How to Upload NFT Metadata to IPFS Without the .JSON File Extension

-This problem ensnared me as an NFT artist for hours, whereas you do not have to contend with it. This applies to Mac OS.

If you upload NFT metadata to IPFS via NFT.Storage, Pinata, or self-upload, you might be confused about why the files have a .json extension.

If your smart contract code has string public baseExtension = “.json”, you won’t have a problem when your TokenURI is: IPFS://Hash, since the TokenURI will ping IPFS://Hash/TokenID.json as set out in your code.

If your smart contract code does not have string public baseExtension = “.json”, then you should open your Mac’s Finder -> Preferences -> Check “Show all filename extensions” and uncheck “Show warning before changing an extension”.

Then going back to your NFT Metadata folder, select all of your .JSON files, then select “Rename”.

In “Rename”, select “Replace Text”, in “Find” type .json, in “Replace with do not input anything. Then click “Rename button”

You can now upload your files to IPFS without the .json extension in the end, and your TokenURI will appear neatly as ipfs://hash/tokenID.

Being an artist is an everyday race of not messing up. As a NFT artist, you experience that, but with the addition of driving in water and having fear of suffocation when the code causes you to have heart attacks.

After searching for hours on Stackoverflow to try to resolve this issue, I finally was able to resolve it without redeploying the smart contract.

Some related questions I searched:

IF you ever run into a similar situation when your IPFS://hash/tokenID does not return NFT metadata, do not panic and try my method above.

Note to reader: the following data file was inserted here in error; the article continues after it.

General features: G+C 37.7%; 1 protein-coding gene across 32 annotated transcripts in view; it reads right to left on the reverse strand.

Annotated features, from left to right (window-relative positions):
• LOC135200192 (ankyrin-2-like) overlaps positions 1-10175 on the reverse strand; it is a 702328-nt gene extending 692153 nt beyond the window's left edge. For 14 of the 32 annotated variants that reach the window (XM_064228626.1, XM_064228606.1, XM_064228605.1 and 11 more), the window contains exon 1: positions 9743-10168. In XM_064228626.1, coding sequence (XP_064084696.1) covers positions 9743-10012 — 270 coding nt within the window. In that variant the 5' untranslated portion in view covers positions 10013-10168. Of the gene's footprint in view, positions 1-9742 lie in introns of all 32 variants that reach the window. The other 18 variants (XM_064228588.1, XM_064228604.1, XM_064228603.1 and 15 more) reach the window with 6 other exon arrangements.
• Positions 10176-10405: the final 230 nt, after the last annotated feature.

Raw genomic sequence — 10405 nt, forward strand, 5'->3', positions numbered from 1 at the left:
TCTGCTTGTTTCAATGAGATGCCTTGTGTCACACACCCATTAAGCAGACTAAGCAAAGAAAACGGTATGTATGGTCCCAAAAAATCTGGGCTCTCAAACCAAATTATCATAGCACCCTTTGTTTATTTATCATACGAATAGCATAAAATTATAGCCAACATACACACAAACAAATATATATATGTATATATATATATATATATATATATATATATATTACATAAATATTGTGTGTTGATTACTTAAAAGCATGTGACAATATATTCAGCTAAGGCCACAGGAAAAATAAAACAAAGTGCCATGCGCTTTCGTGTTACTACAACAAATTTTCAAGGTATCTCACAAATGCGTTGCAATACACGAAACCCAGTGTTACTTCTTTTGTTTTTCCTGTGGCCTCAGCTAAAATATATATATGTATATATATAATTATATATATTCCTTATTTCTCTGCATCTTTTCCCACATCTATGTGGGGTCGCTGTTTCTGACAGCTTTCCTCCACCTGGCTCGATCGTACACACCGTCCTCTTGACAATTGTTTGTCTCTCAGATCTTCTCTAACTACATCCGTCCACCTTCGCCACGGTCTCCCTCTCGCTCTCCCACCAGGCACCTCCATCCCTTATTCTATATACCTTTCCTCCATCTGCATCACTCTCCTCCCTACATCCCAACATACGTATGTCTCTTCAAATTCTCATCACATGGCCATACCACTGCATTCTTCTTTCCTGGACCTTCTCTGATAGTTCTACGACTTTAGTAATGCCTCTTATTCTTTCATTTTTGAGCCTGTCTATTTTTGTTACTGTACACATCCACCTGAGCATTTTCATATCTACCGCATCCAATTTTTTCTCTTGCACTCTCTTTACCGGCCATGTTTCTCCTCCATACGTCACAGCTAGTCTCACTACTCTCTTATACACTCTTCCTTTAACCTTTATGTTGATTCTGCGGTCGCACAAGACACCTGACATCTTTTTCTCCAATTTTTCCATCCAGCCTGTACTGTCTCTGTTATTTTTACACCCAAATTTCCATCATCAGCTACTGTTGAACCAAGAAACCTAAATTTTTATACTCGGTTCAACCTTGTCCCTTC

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Mettimoto is a contemporary art NFT collection from Pumpametti, paying homage to Satoshi Nakamoto and Rare Pepes.

RAREPEPE — Rare Pepe Series 1, Card 1 — Nakamoto Card, 2016
Mettimotto, 2022, by Pumpametti

The history of art is full of mashups, tributes, and homages. By comparing collectors and social undertones of the period, artists can gain a fresh perspective on a particular work. For me & many, the status of Rare Pepe Nakamoto card is the Rothko of our time.

Like Vic Muniz’s After Rothko (2016) paid homage to Mark Rothko’s Rothko (1949), I am interested in using crypto art as a way to document crypto memories, both of my own and those around me, and this Rare Pepe Nakamoto Card is one of my primary motivations. While meditating on Nakamoto’s color fields, I have been thinking about Rothko’s color fields.

Vik Muniz, Metachrome: №3/№13, after Mark Rothko, 2016
Magenta, Black, Green on Orange (1949) by Mark Rothko
Pumpametti, Mettimotto, 2022

I’m reliant on my art, not reliant on influencers. Making art sometimes makes me pause, look and think into a mindless void, bringing back chaotic memories of rehab, relapse, rehab, market ups and downs. This be hitting the veins and nerves of me and of those who can relate.

I am thankful for my collectors, NFT cycle works in months and weeks, attention in the last year does not carry well into this year unless you are a top market darling. I will be working my tail off with my art in the same spirit that’s uniquely Metti. It’s the soul of artist.

I apologize for the NFT metadata delay on Mettimotto, hope my solution of what to do about the .json file extension will be helpful for you as a NFT artist or developer.

Mettimotto Collection:



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Welcome to my dark twisted art corner where you are my sunshine to salvation.